Green building and eco educational trip to Malaysia 2012

Geoff will be undertaking a 10 day Green building and Eco Educational trip to Malaysia in mid February 2012.

The start of the trip includes  touring the latest green buildings of Kuala Lumpur including attendance at Green Build Asia 2012

Green Build Asia 2012

Asia’s No.1 Event on Sustainable Building, Design & Construction

The world of sustainable building, design and construction will converge in Kuala Lumpur for Green Build Asia 2012 Exhibition & Conference. Held at the Kuala Lumpur Convention Centre (KLCC).

The event is expected to be attended by over 10,000 delegates and trade buyers from across the region to get updated on the latest in property, building design, materials, construction equipment and interiors. Hosted by the Construction Industry Development Board, Malaysia, the event is Asia’s No.1 Business-to-Business Event devoted to Green Building.

Days 3-10 will be spent visiting the Sepilok Orang-utan Rehabilitation Centre, Gayana Eco resort and the UNESCO listed Kinabalu Park.

Sepilok Orang-utan Rehabilitation Centre

The Sepilok Orang-utan Rehabilitation Centre was set up in 1964 to rehabilitate orphaned baby orang-utan. Set in the lush 4,300-hectare Kabili-Sepilok Forest Reserve.

The Centre under the administration of the Wildlife Department of Sabah attracts tourists and researchers alike, giving them the opportunity to watch the orang-utan up close in their natural habitat.

A boardwalk leads to a viewing area and feeding platform where the apes are fed milk and bananas twice a day by rangers. Feeding time also attracts long-tailed macaques to the area.

While orang-utan rehabilitation is still the primary goal at Sepilok, it also focuses on public education on conservation, research and assistance on other endangered species such as the rhinoceros.

Gayana Eco resort

Gayana Eco Resort rests serenely at the edges of a lush jungle forest on a coral reef island off the coast of Borneo. 52 over water, tropical villas are architecturally designed to enhance the soothing sounds of the surf below while capturing the enduring vistas of Mt. Kinabalu on the distant horizon.

At its heart, the resort is about protecting and re-generating our precious Marine Ecology, and the only such property to feature its own, on-site Marine Ecology Research Centre passionately propagating endangered Giant Clams and restoring natural coral reefs; where guests actively participate in restoring vibrant life back to once damaged ocean floors.

Kinabalu Park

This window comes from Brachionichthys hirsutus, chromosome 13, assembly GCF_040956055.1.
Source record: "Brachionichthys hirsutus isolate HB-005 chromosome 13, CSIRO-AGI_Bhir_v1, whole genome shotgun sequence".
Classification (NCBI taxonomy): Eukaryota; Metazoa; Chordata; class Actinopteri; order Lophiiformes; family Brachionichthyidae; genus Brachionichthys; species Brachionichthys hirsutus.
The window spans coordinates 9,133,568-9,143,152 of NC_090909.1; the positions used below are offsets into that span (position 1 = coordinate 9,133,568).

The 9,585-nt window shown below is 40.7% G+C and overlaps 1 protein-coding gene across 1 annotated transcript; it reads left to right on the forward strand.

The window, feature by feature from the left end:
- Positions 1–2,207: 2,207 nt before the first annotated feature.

Kinabalu Park was gazetted as the first State Park in Sabah in 1964 and declared Malaysia’s first World Heritage Site by UNESCO in the year 2000 for its outstanding biological attributes.

Also the Centre of Plant Diversity for South East Asia, the Park boasts more than 5,000 vascular plant species, an estimated 1,000 orchid species, 621 fern species, nine Nepenthes species, 29 Rhododendron species and two Rafflesia species.

The Park has no shortage of fauna as well, being home to some 90 lowland mammal species, 22 montane mammal species, 21 bat species, 326 bird species, 62 toad and frog species and a large population of the 850 butterfly species that occur in Sabah.

Out of the 29 bird species that are endemic to Borneo, at least 17 are confined to the mountains, notably Mount Kinabalu. These include subspecies of the Red breasted Tree-partridge, Crimson-headed Wood-partridge and Mountain Blackbird.

Such diversity is truly the makings of a naturalists’ paradise!

Rainforest Eco Camp -Khao Sok, Thailand

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Rainforest Eco Camp – Khao Sok, Thailand

I was invited in October 2011 to visit this amazing eco retreat as part of an educational trip to study eco based retreats and resorts; I also visited Elephant Hills as part of this trip. See Elephant Hills post.

The Rainforest Camp, one of the only floating tented camps in the world is surrounded by the jungles and towering Limestone Mountains of Khao Sok National Park. The plants and animals resident in the flooded forest still thrive in the dense jungles and towering mountains that surround the lake. Species include numerous monkeys, elephants, water buffalos, bears and countless plants including the world’s largest flower species the Rafflesia which can measure almost a meter across.

Following on from our stay at the Elephant Hills Camp we arrive at Cheow Larn Lake, a Hydro lake operated by the Thai Government. Here we board a traditional Long Boat which takes us for a pleasurable 1 hour ride to the far reaches of this huge, 185 Square kilometres, and deep, an average of 90 metres, lake.

10 Luxury Safari Tents with en-suite bathrooms provide an intimate base for us to explore southern Thailand’s tropical rainforest. Powered purely by both Solar and Wind energy and using unique waste management systems, Black Water Recycling, our stay at the Rainforest Camp will leave no negative impact on the surrounding forest. Elephant Hills Rainforest Camp is designed to be as responsible as possible, allowing you to be at one with nature. This has to be the most unique and responsible way to experience the true beauty of Southern Thailand’s endangered rainforest habitat!